But the education isn't even the worst of it. Why would I want to send my kid to a school with metal detectors, security guards crawling up your arse when you want to go to the bathroom, and food police telling me what I should feed my kid? Lately I've been seeing stories about kids getting arrested for playing on the playground and parents having their kids taken away because it was 5 min late to school. It is no longer safe to send your kid to school anywhere.
2012-02-18 06:51:53 PM
1 votes:

orbister: Lsherm:
Huh, we agree on something. Home schooling should not be used to create substandard students.

Neither should schools, but they do, in huge numbers.


Is this strictly the fault of the institution, or do the parents who rely overly on the institution bear part of the blame?
2012-02-18 06:48:54 PM
1 votes:

Mentat: I learned a lot from being bullied. The first lesson I learned was hit the motherfarkers back and they will leave you alone.


Yeah, my mom was militant on the "no fighting" thing. Like Marge Simpson, when I said that other kids were beating me up, she said they weren't very good friends.

Dad went along for the sake of his balls. He apologized later for that.

I grant that probably would have been the same regardless of where I went to school.

The second lesson I learned was that bullying doesn't stop when you become an adult, it just becomes more subtle. Being around other kids, even douchebags, teaches you valuable lessons about group dymanics and social interactions that will serve you well when you go out into the real world.

Right, like i said: I did learn about other people in school.

Other people are dicks.
2012-02-18 06:48:32 PM
1 votes:

Kazan:

homeschooling isolates your kids from experiences that would help them understand other people and develop a sense of community and compassion. it also demonstrates a lack of trust in the education system.


Really?

images.wikia.com
2012-02-18 06:48:13 PM
1 votes:

Lsherm:
Huh, we agree on something. Home schooling should not be used to create substandard students.


Neither should schools, but they do, in huge numbers.
2012-02-18 06:43:58 PM
1 votes:
RoyBatty, have you been out of your mom's basement lately?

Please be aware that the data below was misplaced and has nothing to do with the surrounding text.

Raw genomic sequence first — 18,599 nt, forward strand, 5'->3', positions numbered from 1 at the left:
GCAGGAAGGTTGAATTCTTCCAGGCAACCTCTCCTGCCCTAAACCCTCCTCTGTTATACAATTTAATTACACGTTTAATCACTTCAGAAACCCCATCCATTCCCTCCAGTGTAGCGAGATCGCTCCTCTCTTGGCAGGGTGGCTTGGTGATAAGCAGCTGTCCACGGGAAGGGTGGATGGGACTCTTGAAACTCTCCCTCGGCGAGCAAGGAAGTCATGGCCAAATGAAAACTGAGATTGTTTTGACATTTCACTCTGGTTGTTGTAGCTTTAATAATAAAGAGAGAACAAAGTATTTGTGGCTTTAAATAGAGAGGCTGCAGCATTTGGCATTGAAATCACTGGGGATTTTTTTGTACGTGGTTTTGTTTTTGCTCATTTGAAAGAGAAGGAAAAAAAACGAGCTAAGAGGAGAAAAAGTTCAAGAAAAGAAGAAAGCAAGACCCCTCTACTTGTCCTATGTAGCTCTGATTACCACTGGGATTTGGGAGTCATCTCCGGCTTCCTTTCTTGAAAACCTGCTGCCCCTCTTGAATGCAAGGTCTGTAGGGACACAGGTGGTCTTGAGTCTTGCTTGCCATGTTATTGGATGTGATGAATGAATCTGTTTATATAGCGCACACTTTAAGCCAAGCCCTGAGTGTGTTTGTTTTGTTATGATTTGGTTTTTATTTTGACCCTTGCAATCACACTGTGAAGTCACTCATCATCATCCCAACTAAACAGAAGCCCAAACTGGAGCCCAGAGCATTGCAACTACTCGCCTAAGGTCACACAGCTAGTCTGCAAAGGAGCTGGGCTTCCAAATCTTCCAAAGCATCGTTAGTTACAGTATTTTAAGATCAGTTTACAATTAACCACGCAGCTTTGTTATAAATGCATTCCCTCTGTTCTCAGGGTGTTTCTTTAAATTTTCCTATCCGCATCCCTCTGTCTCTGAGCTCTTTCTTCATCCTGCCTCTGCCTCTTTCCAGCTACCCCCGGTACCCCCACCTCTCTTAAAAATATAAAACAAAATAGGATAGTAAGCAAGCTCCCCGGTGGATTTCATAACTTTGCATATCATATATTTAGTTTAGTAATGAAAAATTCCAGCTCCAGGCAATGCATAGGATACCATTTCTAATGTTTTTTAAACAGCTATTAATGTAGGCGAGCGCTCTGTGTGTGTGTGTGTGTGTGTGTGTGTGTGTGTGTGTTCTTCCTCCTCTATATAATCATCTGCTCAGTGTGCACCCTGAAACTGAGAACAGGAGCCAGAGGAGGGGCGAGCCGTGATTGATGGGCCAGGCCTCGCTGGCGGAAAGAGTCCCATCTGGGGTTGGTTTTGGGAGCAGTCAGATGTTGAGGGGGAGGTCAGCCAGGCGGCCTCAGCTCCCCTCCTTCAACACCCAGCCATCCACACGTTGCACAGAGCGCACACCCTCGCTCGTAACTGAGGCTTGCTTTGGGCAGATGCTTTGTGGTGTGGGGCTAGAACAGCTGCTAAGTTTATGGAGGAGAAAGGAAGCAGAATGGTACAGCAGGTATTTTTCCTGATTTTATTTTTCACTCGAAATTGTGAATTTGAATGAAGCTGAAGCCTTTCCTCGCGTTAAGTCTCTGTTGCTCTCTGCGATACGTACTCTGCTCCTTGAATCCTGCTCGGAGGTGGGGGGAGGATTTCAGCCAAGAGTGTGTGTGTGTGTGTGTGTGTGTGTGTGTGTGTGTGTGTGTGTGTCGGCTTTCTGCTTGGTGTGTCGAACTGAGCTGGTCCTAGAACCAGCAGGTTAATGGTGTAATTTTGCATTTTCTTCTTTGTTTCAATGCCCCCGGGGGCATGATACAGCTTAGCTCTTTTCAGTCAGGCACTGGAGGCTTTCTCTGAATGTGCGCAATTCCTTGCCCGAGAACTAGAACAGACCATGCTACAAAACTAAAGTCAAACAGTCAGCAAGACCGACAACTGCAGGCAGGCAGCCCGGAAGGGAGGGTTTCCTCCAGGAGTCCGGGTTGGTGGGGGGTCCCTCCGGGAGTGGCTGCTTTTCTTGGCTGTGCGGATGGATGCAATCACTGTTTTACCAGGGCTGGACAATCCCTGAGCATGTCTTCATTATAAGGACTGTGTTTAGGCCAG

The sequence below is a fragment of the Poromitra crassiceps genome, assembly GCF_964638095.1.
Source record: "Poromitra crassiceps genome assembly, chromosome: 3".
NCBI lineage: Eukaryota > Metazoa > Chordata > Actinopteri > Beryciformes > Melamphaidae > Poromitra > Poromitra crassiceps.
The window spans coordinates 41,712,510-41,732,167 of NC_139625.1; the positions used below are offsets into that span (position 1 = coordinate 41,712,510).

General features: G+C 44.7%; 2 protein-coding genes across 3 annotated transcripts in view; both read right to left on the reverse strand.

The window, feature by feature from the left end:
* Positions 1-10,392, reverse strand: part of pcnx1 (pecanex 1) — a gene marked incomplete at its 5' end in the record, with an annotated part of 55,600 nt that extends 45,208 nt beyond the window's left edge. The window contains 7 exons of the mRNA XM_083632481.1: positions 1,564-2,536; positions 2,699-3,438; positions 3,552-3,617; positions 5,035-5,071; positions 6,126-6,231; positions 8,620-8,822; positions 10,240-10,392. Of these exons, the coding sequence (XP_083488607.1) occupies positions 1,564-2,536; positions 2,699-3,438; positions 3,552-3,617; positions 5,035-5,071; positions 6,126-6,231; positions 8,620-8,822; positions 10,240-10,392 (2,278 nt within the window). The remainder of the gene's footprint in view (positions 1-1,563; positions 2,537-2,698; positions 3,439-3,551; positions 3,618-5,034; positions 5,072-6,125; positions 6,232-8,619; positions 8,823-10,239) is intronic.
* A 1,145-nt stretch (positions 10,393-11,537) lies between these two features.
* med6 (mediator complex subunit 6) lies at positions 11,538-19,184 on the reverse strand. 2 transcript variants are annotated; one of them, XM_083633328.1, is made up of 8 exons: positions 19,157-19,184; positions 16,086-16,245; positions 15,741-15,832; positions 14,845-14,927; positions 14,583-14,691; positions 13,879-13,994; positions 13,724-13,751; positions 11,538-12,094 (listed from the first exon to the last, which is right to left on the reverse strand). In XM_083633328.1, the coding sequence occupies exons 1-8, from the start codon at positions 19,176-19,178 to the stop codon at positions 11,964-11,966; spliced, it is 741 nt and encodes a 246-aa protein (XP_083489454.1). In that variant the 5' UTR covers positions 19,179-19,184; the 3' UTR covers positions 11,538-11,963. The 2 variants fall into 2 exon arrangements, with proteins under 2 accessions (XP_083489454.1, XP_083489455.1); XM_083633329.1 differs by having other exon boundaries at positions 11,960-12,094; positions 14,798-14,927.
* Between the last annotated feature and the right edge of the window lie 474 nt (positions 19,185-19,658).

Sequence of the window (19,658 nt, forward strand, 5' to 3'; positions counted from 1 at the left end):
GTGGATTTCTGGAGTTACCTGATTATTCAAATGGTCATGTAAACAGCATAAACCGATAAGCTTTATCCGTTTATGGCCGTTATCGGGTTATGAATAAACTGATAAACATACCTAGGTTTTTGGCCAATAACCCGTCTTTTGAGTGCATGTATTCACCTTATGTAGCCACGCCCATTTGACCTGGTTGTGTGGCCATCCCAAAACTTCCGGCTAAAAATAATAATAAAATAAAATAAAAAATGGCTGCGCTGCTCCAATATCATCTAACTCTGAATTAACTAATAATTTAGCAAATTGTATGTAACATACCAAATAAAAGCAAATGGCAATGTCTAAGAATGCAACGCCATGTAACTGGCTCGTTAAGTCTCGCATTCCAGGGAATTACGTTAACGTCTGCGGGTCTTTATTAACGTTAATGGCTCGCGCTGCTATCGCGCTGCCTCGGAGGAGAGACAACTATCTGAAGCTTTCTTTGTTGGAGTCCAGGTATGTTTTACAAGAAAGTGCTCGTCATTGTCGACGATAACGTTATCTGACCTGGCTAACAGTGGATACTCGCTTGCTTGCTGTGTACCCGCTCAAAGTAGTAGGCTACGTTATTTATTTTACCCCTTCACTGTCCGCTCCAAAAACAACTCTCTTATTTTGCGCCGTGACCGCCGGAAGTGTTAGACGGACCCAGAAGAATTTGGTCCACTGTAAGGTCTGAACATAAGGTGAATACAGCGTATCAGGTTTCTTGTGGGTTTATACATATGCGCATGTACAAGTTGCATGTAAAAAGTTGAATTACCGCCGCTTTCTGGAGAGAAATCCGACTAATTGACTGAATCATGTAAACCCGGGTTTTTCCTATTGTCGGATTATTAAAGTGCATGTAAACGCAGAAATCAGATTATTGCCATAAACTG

2012-02-18 06:42:42 PM
1 votes:
sendtodave:
No Such Agency: Public schooling is sort of like vaccination. If most people do it, it generally benefits society. But if a lot of people opt out of it, things rapidly go down the shiatter for everyone.

And, unfortunately, some may get sick and die from the vaccine. But, hey, it's worth it as long as it benefits society.


Actually yes, because the number who "get sick and die" is very low, compared to the shiat-tacular situation you'd have if people had to teach their own kids and could do it any way they liked.

Sticky Hands:
at least we know that she'll grow up to give the best lapdances.

You are a terrible person.
2012-02-18 06:40:15 PM
1 votes:

sendtodave: DavidVincent: Kazan: homeschooling isolates your kids from experiences that would help them understand other people and develop a sense of community and compassion.

[i52.tinypic.com image 345x333]

[t3.gstatic.com image 260x194]


I learned a lot from being bullied. The first lesson I learned was hit the motherfarkers back and they will leave you alone. The second lesson I learned was that bullying doesn't stop when you become an adult, it just becomes more subtle. Being around other kids, even douchebags, teaches you valuable lessons about group dymanics and social interactions that will serve you well when you go out into the real world.
2012-02-18 06:33:12 PM
1 votes:

scottydoesntknow: RexTalionis: Lsherm: "the collective".

I just want to note, for your future reference, that periods and commas should be placed within the quotation marks.

Isn't that just a preference? Personally I only do it when it's a full sentence, bugs me otherwise.

/end slight threadjack


It's an American preference, quotes should really only include what's quoited, not extra punctuation
2012-02-18 06:32:29 PM
1 votes:

culebra: I went through the public education meat grinder (in California, no less), getting ridiculed for various reasons, picked on by teachers who were no more mature than my peers (maybe even less), and being subjected to arbitrary disciplinary procedures.